This parish lies 4 miles south-west of Cranleigh and runs north-south on slightly higher land between two tributary streams of the Arun river system. It occupies a relatively flat but partly wet and marshy area with the oldest parts around the church and on the west side of an enormous, long common.
There was no mention of Dunsfold in the Domesday Survey of 1086 and the area was probably uninhabited woodland. Iron forges or furnaces were noted in the parish during the 16th century and references occur into the 18th century. Bricks and tiles have also been made locally.
The church of St. Mary (click the link to see the Historic Environment Record for the church) and its neighbouring buildings form a small, separate group about mile west of the present village centre. The church dates from about 1270 and is a rare relatively complete survivor of its period, despite later alterations.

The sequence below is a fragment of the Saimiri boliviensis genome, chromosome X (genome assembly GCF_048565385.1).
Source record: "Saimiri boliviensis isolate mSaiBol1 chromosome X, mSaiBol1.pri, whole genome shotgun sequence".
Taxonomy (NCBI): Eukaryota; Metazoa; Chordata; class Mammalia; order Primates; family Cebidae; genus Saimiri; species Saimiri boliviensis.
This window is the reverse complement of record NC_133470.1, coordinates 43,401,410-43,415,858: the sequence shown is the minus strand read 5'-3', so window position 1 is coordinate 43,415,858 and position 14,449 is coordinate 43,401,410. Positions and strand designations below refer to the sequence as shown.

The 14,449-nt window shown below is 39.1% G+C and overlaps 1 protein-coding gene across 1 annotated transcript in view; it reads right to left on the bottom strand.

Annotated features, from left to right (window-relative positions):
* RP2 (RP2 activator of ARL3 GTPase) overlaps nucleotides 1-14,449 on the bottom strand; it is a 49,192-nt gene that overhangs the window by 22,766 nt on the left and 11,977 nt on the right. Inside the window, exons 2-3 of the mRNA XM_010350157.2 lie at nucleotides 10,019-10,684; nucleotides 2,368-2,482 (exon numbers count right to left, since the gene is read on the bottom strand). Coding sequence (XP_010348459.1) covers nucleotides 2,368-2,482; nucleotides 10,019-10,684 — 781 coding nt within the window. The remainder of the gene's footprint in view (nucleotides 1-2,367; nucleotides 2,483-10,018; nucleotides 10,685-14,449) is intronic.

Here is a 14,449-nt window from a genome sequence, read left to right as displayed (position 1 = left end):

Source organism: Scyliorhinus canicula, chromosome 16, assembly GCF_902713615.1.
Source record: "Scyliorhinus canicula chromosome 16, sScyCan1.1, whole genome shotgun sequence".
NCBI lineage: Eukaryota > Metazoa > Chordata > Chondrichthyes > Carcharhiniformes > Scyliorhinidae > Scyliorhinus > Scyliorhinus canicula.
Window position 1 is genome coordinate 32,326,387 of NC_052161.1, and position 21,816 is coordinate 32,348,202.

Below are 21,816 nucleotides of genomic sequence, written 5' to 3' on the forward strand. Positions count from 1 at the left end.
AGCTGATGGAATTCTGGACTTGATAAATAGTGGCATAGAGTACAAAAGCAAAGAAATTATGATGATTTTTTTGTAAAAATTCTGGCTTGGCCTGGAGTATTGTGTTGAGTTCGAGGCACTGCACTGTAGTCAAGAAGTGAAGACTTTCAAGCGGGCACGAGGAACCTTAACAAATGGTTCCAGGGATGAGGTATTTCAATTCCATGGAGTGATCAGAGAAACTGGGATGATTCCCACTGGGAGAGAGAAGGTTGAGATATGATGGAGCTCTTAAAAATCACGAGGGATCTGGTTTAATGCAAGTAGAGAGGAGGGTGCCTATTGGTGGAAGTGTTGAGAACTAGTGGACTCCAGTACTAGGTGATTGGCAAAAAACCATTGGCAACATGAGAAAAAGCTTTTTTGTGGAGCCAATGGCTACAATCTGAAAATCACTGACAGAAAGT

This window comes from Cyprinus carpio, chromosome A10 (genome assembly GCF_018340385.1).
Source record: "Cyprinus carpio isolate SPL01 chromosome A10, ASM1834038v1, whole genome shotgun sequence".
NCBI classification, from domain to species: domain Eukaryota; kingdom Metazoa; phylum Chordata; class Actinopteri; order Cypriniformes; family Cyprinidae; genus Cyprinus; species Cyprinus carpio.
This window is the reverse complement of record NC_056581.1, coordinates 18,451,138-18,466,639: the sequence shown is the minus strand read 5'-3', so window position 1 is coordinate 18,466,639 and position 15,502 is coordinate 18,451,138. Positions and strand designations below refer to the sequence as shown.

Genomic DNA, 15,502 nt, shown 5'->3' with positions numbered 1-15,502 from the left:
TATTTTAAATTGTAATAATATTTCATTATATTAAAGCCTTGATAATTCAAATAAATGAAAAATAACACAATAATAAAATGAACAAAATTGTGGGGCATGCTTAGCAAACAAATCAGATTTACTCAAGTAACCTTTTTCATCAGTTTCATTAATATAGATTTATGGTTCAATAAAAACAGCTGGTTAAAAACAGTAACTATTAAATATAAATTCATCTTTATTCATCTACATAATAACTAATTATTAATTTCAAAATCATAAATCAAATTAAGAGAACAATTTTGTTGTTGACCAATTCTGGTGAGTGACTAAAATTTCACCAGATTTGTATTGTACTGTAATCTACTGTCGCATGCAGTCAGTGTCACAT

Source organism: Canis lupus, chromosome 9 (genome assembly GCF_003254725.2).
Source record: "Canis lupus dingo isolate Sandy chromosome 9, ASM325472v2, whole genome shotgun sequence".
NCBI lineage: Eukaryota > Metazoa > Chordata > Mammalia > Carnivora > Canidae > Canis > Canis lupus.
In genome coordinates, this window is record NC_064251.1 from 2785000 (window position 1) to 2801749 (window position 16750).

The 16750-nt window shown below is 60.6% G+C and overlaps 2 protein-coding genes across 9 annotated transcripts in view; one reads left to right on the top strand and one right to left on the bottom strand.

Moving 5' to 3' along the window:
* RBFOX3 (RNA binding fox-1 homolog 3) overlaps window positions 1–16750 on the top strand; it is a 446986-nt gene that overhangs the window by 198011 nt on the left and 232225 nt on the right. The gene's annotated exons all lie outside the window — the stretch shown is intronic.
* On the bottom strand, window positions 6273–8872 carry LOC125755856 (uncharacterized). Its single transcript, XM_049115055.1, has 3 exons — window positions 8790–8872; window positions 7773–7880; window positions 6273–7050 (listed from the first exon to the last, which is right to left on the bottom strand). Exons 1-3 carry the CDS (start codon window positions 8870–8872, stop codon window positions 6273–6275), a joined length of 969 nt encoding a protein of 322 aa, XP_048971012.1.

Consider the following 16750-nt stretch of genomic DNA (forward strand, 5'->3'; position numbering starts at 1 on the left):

Click here to see the catalogue of the St Mary and All Saints, Dunsfold Parish Records (1628-1989) held at the Surrey History Centre.
Burningfold Manor, in Dunsfold, is one of the finest examples of a manor house in the country. It is a restored, partly timber framed 15th/16th century building.
The main feature of the village centre is the expansive, open common across which the buildings of note are viewed. Properties are scattered along its length and are pleasantly varied in their age, styles and materials.
Click here to see the catalogue of the Dunsfold Civil Parish Records (1848-1939) held at the Surrey History Centre.